The creator of the classic TV series Thunderbirds, Gerry Anderson, has revealed he has been living with Alzheimer's Disease for the past 18 months.
The 83-year-old writer and director spoke about his condition publicly for the first at the launch of an Alzheimer's Society's Memory Walk on 28 June.
He said: ''I was upset when I found out I had dementia but I try to stay positive and enjoy every day. My dementia hasn't just affected me; it's affected my friends and family too.''
Anderson, who also created the hugely popular 1960s puppet shows Stingray, Captain Scarlet and the Mysterons and Joe 90, said it was his family who first noticed something may be wrong.
Speaking on BBC Berkshire he said: "I don't think I realised at all. It was my wife, Mary, who began to notice that I would do something quite daft like putting the kettle in the sink and waiting for it to boil.
"Finally I was persuaded to go and see the doctor and eventually I was confronted with the traditional test - a piece of paper with drawings on it, taking a pencil and copying them.
"I thought 'Why are they doing this? A child could do this'.
"But when I started to copy the drawings, that wasn't the case. I started to get in a muddle. That's when I began to realise that there was something wrong."
Anderson, who lives in Henley-on-Thames, described how not being able to drive anymore was "the biggest blow of all".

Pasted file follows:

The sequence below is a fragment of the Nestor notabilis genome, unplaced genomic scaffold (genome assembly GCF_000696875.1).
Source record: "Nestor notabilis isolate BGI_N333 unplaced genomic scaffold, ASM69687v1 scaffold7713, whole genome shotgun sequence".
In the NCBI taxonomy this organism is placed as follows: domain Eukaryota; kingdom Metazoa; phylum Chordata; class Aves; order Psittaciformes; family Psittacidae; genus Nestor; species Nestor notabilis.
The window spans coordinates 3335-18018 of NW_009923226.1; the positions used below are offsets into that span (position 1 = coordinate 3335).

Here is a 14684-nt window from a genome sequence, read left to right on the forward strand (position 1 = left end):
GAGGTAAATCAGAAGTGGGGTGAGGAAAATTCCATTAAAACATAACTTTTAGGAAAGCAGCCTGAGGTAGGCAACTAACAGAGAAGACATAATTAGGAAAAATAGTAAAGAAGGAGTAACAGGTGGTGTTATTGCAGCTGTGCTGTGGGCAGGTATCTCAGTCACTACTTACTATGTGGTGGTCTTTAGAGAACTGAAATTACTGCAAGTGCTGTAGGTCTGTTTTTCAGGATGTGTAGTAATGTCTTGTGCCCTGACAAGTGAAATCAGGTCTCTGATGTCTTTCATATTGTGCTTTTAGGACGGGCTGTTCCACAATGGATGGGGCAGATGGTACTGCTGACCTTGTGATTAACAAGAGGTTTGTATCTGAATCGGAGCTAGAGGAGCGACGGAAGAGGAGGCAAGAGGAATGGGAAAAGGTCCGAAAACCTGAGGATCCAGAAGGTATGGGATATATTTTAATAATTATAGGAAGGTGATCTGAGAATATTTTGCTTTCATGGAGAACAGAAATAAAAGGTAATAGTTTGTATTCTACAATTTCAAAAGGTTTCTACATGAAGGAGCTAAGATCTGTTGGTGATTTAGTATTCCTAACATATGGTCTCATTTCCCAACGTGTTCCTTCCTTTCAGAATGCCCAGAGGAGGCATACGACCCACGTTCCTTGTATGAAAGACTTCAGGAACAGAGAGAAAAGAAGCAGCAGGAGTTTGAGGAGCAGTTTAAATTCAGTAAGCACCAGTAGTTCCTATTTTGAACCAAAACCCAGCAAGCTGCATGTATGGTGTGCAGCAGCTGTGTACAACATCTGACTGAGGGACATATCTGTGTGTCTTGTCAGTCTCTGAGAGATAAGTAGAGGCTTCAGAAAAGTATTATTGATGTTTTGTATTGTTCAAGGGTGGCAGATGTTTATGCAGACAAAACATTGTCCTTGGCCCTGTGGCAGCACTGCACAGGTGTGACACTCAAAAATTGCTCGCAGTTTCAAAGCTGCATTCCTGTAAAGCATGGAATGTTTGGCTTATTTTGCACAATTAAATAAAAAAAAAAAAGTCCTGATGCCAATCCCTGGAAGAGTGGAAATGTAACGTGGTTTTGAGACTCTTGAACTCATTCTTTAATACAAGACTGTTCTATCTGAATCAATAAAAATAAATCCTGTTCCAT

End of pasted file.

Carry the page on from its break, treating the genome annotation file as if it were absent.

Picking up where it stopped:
"That virtually took away my freedom. It meant that I couldn't go to Pinewood Studios where I worked and this depressed me enormously, because my film work was my life.
"Suddenly my life was cut off. Since I've had Alzheimer's I've realised how debilitating it is. It can affect your life in so many ways that you don't think about."
Alzheimer's Society chief executive Jeremy Hughes said: 'We're so grateful to Gerry for supporting Memory Walk. By speaking out about his dementia he's spreading the message much further that it can happen to anyone."
Anderson will be taking part in the Windsor Memory Walk with his son Jamie on 13 October in support of the Alzheimer's Society, which is encouraging people to sign up for the walks that will take place around England.
There are currently 800,000 people with dementia in the UK and there will be over a million people with dementia by 2021, according to the Alzheimer's Society.